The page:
GM, Komatsu to Co-Develop Hydrogen-Powered Mining Truck

The Komatsu 930E mining truck

(Credit: Komatsu)

by | Dec 18, 2023

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General Motors and Komatsu said they plan to jointly design a hydrogen fuel cell power module for Komatsu’s 930E electric mining truck.

Hydrogen fuel cells allow for zero tailpipe emissions and are able to package large amounts of energy to support electric batteries. They are also reportedly ideal for electrifying applications that typically use diesel power and can account for the large carrying capacity needed for mining operations. The Komatsu 930E has a nominal payload of 320 tons and will be powered with over 2 megawatts of hydrogen energy.

GM, which has a target of being fully carbon neutral by 2040, has been conducting fuel cell research and product development and is reportedly the only company with technology platforms for both lithium-ion and hydrogen fuel cells.

The companies plan to test the first prototype of the mining vehicles in the mid-2020s.

“At GM, we believe fuel cells can play an integral role in a zero-emissions future, helping to electrify heavier-duty applications, beyond passenger vehicles,” said Charlie Freese, executive director of GM’s Global HYDROTEC business. “Mining trucks are among the largest, most capable vehicles used in any industry, and we believe hydrogen fuel cells are best suited to deliver zero emissions propulsion to these demanding applications.”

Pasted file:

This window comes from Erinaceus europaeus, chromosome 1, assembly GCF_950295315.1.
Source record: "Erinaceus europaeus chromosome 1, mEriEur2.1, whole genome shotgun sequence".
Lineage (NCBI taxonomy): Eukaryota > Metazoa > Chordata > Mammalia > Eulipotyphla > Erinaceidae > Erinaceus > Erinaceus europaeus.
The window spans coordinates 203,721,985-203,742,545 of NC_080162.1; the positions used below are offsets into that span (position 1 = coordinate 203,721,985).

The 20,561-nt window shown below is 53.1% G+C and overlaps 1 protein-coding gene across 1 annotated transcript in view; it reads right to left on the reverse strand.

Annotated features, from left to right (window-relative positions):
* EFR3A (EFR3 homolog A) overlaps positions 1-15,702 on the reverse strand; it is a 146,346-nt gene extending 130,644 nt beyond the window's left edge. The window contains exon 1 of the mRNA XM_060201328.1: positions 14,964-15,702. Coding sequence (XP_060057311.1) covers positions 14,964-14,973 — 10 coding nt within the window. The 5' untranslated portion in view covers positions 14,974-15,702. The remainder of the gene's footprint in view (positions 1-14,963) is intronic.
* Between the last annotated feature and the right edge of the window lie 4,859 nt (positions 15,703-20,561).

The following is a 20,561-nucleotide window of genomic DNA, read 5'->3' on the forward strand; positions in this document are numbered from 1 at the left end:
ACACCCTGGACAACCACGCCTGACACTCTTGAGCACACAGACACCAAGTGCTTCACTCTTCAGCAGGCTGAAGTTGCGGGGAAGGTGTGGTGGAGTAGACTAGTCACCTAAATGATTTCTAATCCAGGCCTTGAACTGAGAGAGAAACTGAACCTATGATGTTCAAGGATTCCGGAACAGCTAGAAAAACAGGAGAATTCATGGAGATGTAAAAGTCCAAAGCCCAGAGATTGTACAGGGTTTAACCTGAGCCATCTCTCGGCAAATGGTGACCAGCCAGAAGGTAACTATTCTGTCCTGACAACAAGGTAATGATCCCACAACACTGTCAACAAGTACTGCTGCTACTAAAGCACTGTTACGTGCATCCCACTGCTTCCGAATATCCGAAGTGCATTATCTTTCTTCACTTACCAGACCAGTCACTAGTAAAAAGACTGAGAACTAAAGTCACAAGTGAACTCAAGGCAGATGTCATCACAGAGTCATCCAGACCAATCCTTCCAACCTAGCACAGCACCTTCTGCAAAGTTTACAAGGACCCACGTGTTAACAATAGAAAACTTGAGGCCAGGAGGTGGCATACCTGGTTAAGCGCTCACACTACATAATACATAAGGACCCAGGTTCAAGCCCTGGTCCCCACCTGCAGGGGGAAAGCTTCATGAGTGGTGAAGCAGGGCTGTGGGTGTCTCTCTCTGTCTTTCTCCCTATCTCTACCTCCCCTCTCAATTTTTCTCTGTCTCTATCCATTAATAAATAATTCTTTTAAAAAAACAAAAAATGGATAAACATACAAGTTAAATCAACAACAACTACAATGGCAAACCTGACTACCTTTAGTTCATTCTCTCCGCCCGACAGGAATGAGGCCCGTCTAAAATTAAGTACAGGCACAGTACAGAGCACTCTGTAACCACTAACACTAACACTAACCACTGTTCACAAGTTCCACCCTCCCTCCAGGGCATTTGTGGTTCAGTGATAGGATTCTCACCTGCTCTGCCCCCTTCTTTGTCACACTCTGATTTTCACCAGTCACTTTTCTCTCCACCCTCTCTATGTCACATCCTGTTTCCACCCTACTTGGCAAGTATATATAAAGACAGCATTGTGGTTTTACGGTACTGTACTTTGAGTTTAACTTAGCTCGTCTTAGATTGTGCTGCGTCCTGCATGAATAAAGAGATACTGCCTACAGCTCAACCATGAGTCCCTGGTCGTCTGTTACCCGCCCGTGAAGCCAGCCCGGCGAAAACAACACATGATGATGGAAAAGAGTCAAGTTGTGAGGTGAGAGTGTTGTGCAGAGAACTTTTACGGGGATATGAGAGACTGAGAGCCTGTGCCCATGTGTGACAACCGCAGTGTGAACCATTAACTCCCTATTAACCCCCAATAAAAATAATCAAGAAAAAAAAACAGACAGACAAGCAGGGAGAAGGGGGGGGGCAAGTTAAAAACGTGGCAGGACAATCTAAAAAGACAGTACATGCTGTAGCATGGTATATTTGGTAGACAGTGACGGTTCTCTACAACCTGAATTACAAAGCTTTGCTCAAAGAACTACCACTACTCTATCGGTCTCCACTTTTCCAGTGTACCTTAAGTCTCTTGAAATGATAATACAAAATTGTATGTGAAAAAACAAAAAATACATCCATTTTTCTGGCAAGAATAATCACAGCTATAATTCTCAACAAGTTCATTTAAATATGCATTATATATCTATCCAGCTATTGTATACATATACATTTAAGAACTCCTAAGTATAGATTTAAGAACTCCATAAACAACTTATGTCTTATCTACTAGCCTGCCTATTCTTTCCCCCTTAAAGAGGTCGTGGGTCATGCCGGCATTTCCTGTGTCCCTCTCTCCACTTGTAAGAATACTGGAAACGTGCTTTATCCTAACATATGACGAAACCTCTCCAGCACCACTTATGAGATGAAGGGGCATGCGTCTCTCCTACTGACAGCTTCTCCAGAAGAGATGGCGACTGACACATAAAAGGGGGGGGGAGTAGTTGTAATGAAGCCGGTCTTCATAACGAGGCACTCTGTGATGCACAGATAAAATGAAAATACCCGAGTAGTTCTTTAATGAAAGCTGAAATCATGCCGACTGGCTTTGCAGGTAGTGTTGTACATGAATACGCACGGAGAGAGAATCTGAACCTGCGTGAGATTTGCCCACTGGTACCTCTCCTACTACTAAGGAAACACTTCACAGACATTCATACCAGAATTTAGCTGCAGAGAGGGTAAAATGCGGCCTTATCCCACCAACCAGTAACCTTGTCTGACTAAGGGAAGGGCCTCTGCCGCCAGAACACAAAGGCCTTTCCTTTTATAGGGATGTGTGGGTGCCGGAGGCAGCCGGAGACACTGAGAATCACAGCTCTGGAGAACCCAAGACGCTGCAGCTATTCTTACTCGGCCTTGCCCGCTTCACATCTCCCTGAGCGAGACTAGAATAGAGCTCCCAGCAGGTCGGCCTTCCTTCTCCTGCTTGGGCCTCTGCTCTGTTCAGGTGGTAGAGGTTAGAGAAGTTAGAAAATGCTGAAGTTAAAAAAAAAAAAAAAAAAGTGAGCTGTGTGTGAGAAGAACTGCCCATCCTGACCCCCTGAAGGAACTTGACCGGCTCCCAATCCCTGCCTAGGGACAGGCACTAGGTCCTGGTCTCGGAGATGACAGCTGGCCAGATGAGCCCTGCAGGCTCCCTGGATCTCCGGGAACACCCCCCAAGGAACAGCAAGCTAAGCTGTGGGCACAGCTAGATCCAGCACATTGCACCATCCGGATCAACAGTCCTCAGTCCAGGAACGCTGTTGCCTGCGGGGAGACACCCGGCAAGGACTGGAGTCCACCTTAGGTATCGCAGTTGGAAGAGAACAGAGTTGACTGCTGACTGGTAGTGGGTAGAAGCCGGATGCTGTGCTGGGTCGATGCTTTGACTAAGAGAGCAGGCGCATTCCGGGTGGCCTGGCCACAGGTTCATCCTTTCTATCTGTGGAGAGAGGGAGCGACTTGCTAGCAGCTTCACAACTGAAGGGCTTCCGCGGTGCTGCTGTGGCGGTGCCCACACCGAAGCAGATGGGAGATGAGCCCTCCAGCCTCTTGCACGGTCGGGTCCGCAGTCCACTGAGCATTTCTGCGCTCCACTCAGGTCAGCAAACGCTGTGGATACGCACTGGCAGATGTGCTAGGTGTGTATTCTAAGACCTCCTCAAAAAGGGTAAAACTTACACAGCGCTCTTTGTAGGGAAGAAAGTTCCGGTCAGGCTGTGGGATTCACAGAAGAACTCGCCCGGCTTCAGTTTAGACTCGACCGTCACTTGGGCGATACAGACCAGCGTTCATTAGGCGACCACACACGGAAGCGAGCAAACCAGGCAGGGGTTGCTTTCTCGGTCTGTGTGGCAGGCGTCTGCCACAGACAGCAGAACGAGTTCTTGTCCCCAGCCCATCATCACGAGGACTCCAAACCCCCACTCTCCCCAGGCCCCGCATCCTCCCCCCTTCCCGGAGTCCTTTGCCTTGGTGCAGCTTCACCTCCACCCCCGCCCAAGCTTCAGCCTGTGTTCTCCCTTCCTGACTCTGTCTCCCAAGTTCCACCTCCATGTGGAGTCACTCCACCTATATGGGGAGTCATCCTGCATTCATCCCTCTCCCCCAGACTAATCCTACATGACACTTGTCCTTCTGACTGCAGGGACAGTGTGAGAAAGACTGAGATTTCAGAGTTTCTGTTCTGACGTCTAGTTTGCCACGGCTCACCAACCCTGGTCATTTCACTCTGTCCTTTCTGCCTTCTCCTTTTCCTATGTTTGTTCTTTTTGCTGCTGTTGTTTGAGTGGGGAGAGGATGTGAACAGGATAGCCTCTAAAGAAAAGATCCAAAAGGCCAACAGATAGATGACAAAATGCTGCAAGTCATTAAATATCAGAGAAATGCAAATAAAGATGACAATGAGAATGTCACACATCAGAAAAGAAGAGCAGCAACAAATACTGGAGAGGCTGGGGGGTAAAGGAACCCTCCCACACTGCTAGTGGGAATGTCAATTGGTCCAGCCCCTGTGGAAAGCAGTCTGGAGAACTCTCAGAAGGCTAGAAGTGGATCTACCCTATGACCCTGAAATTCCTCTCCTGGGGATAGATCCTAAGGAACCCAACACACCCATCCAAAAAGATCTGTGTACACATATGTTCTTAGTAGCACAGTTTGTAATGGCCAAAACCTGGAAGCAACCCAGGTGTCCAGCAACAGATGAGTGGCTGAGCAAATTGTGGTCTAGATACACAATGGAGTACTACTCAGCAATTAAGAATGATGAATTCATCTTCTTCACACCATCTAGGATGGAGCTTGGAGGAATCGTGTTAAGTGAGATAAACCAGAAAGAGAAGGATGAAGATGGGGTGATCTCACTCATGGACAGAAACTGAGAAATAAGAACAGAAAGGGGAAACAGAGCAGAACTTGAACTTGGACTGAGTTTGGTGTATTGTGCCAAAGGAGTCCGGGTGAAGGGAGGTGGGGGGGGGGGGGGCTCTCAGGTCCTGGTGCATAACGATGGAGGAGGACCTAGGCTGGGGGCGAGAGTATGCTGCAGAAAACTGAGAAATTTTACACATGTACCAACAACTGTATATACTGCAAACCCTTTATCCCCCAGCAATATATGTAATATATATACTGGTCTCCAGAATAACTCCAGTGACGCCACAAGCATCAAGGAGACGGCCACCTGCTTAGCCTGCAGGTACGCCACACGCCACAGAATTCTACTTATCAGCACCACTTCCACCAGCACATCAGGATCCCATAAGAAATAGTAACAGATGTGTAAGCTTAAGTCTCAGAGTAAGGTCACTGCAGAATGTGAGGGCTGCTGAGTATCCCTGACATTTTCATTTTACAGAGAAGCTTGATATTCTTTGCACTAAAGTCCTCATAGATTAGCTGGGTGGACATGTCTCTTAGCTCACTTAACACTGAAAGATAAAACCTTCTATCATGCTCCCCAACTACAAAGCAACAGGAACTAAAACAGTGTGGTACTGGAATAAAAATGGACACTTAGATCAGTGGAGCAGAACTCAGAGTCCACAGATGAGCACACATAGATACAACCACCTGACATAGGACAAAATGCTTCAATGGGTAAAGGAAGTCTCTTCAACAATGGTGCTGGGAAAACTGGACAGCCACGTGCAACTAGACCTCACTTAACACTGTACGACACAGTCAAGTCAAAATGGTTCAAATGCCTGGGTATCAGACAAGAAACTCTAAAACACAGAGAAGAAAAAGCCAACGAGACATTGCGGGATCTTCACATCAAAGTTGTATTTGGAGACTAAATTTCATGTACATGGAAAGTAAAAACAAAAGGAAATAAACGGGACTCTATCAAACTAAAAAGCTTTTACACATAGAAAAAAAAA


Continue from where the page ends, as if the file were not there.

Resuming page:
Hydrogen-Powered Transportation Gains Traction

While the large majority of electric cars on the market are powered with lithium-ion batteries, hydrogen fuel cell cars have gained attention as another viable alternative to gas- and diesel-powered vehicles. Hydrogen vehicles may operate for longer distances without a refill and are still completely emissions-free, creating only water vapor in their exhaust.

In addition to these companies, Hyundai Motor has also taken steps to research and develop hydrogen mobility and aims to make hydrogen technologies more widespread. The company recently announced a partnership with Georgia Tech to advance the hydrogen economy.

Hydrogen power may reportedly be used to decarbonize a wide variety of transportation methods, including air travel, rail transport, and even maritime shipping. According to the Department of Energy, hydrogen is especially useful in reducing emissions from heavy vehicles, which are responsible for over 20% of emissions despite representing only 5% of vehicles on U.S. roads.

 

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